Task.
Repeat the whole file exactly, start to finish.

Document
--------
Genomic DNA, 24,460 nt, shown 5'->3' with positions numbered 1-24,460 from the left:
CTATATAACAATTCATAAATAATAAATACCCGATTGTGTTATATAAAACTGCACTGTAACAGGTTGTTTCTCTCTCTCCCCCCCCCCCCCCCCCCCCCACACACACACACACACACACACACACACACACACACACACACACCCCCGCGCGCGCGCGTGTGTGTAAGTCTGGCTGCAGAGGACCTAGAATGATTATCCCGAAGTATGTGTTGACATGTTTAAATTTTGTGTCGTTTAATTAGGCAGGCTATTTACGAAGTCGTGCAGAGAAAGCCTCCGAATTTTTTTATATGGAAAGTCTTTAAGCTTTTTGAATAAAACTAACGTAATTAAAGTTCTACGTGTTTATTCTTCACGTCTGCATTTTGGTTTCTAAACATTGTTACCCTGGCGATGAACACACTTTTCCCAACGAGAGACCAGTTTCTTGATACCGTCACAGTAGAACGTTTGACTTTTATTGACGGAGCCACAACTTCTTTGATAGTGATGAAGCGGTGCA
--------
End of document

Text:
Genomic DNA, 24,460 nt, shown 5'->3' with positions numbered 1-24,460 from the left:
CTATATAACAATTCATAAATAATAAATACCCGATTGTGTTATATAAAACTGCACTGTAACAGGTTGTTTCTCTCTCTCCCCCCCCCCCCCCCCCCCCCACACACACACACACACACACACACACACACACACACACACACACCCCCGCGCGCGCGCGTGTGTGTAAGTCTGGCTGCAGAGGACCTAGAATGATTATCCCGAAGTATGTGTTGACATGTTTAAATTTTGTGTCGTTTAATTAGGCAGGCTATTTACGAAGTCGTGCAGAGAAAGCCTCCGAATTTTTTTATATGGAAAGTCTTTAAGCTTTTTGAATAAAACTAACGTAATTAAAGTTCTACGTGTTTATTCTTCACGTCTGCATTTTGGTTTCTAAACATTGTTACCCTGGCGATGAACACACTTTTCCCAACGAGAGACCAGTTTCTTGATACCGTCACAGTAGAACGTTTGACTTTTATTGACGGAGCCACAACTTCTTTGATAGTGATGAAGCGGTGCA